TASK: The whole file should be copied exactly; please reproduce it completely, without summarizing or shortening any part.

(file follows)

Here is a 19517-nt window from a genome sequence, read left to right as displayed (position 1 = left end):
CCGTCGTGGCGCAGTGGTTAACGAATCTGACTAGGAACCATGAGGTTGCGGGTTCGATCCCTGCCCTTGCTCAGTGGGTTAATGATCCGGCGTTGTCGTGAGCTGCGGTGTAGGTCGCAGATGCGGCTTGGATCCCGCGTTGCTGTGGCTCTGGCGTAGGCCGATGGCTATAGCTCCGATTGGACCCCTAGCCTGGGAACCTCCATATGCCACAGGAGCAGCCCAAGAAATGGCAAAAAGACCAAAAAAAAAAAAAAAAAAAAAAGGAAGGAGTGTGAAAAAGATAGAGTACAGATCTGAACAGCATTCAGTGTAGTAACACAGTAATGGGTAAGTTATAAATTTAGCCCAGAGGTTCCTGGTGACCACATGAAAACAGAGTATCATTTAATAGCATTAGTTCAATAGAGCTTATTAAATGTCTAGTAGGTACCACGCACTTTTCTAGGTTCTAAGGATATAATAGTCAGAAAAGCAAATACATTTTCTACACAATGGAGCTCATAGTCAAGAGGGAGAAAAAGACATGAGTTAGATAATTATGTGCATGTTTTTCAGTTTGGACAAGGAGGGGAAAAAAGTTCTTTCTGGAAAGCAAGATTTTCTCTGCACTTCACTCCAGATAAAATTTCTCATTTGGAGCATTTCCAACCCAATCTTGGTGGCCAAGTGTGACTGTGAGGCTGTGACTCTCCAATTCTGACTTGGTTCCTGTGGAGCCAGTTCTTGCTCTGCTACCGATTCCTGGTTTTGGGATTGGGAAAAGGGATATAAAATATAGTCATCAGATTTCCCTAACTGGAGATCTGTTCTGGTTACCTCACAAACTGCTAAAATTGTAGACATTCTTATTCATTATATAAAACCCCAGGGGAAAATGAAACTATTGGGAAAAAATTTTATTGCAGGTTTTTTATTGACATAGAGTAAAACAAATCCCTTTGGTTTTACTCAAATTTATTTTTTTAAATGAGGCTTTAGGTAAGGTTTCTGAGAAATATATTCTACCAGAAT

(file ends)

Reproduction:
Here is a 19517-nt window from a genome sequence, read left to right as displayed (position 1 = left end):
CCGTCGTGGCGCAGTGGTTAACGAATCTGACTAGGAACCATGAGGTTGCGGGTTCGATCCCTGCCCTTGCTCAGTGGGTTAATGATCCGGCGTTGTCGTGAGCTGCGGTGTAGGTCGCAGATGCGGCTTGGATCCCGCGTTGCTGTGGCTCTGGCGTAGGCCGATGGCTATAGCTCCGATTGGACCCCTAGCCTGGGAACCTCCATATGCCACAGGAGCAGCCCAAGAAATGGCAAAAAGACCAAAAAAAAAAAAAAAAAAAAAAGGAAGGAGTGTGAAAAAGATAGAGTACAGATCTGAACAGCATTCAGTGTAGTAACACAGTAATGGGTAAGTTATAAATTTAGCCCAGAGGTTCCTGGTGACCACATGAAAACAGAGTATCATTTAATAGCATTAGTTCAATAGAGCTTATTAAATGTCTAGTAGGTACCACGCACTTTTCTAGGTTCTAAGGATATAATAGTCAGAAAAGCAAATACATTTTCTACACAATGGAGCTCATAGTCAAGAGGGAGAAAAAGACATGAGTTAGATAATTATGTGCATGTTTTTCAGTTTGGACAAGGAGGGGAAAAAAGTTCTTTCTGGAAAGCAAGATTTTCTCTGCACTTCACTCCAGATAAAATTTCTCATTTGGAGCATTTCCAACCCAATCTTGGTGGCCAAGTGTGACTGTGAGGCTGTGACTCTCCAATTCTGACTTGGTTCCTGTGGAGCCAGTTCTTGCTCTGCTACCGATTCCTGGTTTTGGGATTGGGAAAAGGGATATAAAATATAGTCATCAGATTTCCCTAACTGGAGATCTGTTCTGGTTACCTCACAAACTGCTAAAATTGTAGACATTCTTATTCATTATATAAAACCCCAGGGGAAAATGAAACTATTGGGAAAAAATTTTATTGCAGGTTTTTTATTGACATAGAGTAAAACAAATCCCTTTGGTTTTACTCAAATTTATTTTTTTAAATGAGGCTTTAGGTAAGGTTTCTGAGAAATATATTCTACCAGAAT